Defenders of these quotas argue that quotas are good for business because companies with more women on their boards do better. But even if such companies typically make more money, this claim confuses cause and effect, and puts the cart before the horse, as studies like the University of Michigan study illustrate. With each passing year, the percentage of female business professionals in Europe rises, as does the percentage of female college graduates. The pool of female qualified applicants in a company for a directorship naturally rises over time. So a company that is not growing and hires few new people will naturally have less women in its ranks than a company that is growing and hiring new people. The company’s growth does not occur because of the increase in women in the company; rather, the increase in women in a company occurs because of the company’s prior and pre-existing growth. Countries like Sweden that have faster-growing economies and less corruption and red tape than places like Greece also have higher female participation in the labor force, and thus, higher numbers of women on corporate boards: "Northern countries like Finland, Sweden or Latvia, which don't have quotas, boast the biggest percentage of women on company boards in Europe."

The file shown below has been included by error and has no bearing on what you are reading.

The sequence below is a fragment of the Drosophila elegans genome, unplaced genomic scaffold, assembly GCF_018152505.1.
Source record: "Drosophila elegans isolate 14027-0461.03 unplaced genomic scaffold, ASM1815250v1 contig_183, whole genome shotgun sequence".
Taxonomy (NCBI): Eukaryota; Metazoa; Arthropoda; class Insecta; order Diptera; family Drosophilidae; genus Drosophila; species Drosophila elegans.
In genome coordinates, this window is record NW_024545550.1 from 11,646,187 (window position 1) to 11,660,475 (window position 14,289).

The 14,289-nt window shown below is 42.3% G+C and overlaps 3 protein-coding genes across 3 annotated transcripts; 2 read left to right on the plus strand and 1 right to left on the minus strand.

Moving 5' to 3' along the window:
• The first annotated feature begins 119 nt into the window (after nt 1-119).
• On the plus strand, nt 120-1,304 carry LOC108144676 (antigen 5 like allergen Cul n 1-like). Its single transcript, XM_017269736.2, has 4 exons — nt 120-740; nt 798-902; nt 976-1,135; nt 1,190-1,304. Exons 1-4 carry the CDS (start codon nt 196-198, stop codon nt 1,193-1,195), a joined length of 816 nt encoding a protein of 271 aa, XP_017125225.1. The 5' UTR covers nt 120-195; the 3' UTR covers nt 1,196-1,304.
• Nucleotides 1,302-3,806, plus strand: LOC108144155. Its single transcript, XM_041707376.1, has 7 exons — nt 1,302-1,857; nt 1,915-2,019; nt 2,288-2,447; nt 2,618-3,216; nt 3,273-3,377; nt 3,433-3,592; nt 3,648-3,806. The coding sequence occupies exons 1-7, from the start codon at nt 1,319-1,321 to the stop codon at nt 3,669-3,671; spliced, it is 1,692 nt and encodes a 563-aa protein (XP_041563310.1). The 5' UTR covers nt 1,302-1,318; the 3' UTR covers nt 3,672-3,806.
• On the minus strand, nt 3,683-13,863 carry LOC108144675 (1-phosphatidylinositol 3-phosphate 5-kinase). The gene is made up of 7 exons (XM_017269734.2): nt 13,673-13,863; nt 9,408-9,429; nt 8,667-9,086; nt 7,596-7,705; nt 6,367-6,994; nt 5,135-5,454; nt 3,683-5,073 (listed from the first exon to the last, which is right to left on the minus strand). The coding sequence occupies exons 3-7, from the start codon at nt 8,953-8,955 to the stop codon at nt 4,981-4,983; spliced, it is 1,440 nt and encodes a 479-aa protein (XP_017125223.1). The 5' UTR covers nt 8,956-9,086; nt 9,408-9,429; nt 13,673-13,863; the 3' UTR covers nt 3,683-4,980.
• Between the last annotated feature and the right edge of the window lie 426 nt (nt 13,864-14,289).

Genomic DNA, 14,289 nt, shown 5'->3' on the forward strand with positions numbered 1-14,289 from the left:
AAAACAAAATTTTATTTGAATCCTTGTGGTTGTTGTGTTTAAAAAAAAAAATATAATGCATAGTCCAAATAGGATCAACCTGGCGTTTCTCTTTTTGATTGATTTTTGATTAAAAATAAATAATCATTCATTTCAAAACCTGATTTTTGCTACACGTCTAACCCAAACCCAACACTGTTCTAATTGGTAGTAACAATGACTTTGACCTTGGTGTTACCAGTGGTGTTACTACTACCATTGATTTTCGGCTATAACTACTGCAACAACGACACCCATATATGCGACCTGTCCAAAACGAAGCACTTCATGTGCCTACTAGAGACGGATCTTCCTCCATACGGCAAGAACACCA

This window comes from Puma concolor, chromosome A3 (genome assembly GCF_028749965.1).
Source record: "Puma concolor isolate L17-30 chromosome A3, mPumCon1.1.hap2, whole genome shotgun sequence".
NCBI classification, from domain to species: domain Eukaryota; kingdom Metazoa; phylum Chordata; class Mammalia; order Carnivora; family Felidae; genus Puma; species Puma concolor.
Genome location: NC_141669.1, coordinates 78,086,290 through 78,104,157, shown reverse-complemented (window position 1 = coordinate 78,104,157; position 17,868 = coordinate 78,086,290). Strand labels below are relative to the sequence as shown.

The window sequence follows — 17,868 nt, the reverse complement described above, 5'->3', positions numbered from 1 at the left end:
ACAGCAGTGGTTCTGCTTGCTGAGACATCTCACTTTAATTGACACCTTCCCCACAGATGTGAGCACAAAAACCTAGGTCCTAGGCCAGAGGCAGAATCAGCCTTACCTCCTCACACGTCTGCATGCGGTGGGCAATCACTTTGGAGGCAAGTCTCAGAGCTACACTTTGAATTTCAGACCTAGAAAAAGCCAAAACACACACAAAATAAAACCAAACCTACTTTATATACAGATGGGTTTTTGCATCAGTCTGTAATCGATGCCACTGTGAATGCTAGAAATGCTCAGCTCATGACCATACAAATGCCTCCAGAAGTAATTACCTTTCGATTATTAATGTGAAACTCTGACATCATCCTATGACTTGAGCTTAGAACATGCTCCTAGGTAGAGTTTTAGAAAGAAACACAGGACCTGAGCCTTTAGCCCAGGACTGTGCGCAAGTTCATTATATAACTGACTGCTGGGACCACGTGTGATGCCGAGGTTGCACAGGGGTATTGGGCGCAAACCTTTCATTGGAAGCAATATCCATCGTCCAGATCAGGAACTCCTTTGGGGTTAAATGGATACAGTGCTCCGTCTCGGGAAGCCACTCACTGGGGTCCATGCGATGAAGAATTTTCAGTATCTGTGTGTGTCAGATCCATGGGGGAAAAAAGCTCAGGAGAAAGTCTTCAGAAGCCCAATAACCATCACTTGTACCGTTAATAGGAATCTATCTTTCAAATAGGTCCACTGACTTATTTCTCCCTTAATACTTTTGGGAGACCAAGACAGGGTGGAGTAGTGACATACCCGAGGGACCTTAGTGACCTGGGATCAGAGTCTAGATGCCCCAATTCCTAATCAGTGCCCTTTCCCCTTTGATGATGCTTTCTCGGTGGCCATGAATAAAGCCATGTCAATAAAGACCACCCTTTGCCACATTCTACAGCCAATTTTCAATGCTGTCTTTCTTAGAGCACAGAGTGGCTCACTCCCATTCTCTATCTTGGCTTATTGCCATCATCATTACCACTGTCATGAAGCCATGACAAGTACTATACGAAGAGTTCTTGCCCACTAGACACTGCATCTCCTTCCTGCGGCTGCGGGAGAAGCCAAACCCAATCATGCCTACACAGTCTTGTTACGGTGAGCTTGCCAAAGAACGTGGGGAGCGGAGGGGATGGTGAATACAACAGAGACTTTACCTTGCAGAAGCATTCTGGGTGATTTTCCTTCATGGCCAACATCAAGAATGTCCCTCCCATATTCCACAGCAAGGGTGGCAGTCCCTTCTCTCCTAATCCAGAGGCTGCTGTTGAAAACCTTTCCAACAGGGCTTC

This is also why growing companies in the U.S. tend to have more Asians, Hispanics, and women than companies that aren’t growing: the percentage of each graduating class that is Asian or Hispanic or female grows each year. It’s not because affirmative action helps company performance --it doesn’t. Rather, it’s because growing companies hire new blood, and new blood is more heavily Asian and Hispanic (and female) than the older generation, among whom business people are overwhelmingly white males. My brother’s investment firm was much more heavily minority than the ranks of the company its principals came from (Deutsche Bank), and the financial industry as a whole, but it did not practice affirmative action, and would have regarding doing so as bizarre. The reason for its high minority percentage was because the company’s managers were young, and young people as a group are more heavily minority and more heavily non-white than their elders, due to immigration (immigrants are disproportionately non-white) and a higher non-white birthrate.